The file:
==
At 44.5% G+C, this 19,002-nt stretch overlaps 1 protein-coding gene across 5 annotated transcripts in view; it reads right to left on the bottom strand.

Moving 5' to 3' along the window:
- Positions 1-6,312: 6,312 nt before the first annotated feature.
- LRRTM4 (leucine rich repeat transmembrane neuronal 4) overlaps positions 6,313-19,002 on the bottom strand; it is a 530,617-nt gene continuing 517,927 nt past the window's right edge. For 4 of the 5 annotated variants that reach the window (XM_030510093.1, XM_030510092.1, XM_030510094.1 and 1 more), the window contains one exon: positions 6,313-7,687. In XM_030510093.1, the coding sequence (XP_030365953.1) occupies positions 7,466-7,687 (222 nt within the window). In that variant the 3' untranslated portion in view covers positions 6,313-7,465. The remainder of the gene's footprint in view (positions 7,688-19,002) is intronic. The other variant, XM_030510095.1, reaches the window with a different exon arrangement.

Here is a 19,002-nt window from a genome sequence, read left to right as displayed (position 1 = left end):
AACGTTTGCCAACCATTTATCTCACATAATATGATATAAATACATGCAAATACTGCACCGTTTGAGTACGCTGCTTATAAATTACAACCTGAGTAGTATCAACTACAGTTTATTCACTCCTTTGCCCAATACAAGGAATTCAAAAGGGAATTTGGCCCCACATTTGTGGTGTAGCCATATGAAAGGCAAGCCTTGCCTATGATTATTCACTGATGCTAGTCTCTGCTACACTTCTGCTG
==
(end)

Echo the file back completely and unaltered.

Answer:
At 44.5% G+C, this 19,002-nt stretch overlaps 1 protein-coding gene across 5 annotated transcripts in view; it reads right to left on the bottom strand.

Moving 5' to 3' along the window:
- Positions 1-6,312: 6,312 nt before the first annotated feature.
- LRRTM4 (leucine rich repeat transmembrane neuronal 4) overlaps positions 6,313-19,002 on the bottom strand; it is a 530,617-nt gene continuing 517,927 nt past the window's right edge. For 4 of the 5 annotated variants that reach the window (XM_030510093.1, XM_030510092.1, XM_030510094.1 and 1 more), the window contains one exon: positions 6,313-7,687. In XM_030510093.1, the coding sequence (XP_030365953.1) occupies positions 7,466-7,687 (222 nt within the window). In that variant the 3' untranslated portion in view covers positions 6,313-7,465. The remainder of the gene's footprint in view (positions 7,688-19,002) is intronic. The other variant, XM_030510095.1, reaches the window with a different exon arrangement.

Here is a 19,002-nt window from a genome sequence, read left to right as displayed (position 1 = left end):
AACGTTTGCCAACCATTTATCTCACATAATATGATATAAATACATGCAAATACTGCACCGTTTGAGTACGCTGCTTATAAATTACAACCTGAGTAGTATCAACTACAGTTTATTCACTCCTTTGCCCAATACAAGGAATTCAAAAGGGAATTTGGCCCCACATTTGTGGTGTAGCCATATGAAAGGCAAGCCTTGCCTATGATTATTCACTGATGCTAGTCTCTGCTACACTTCTGCTG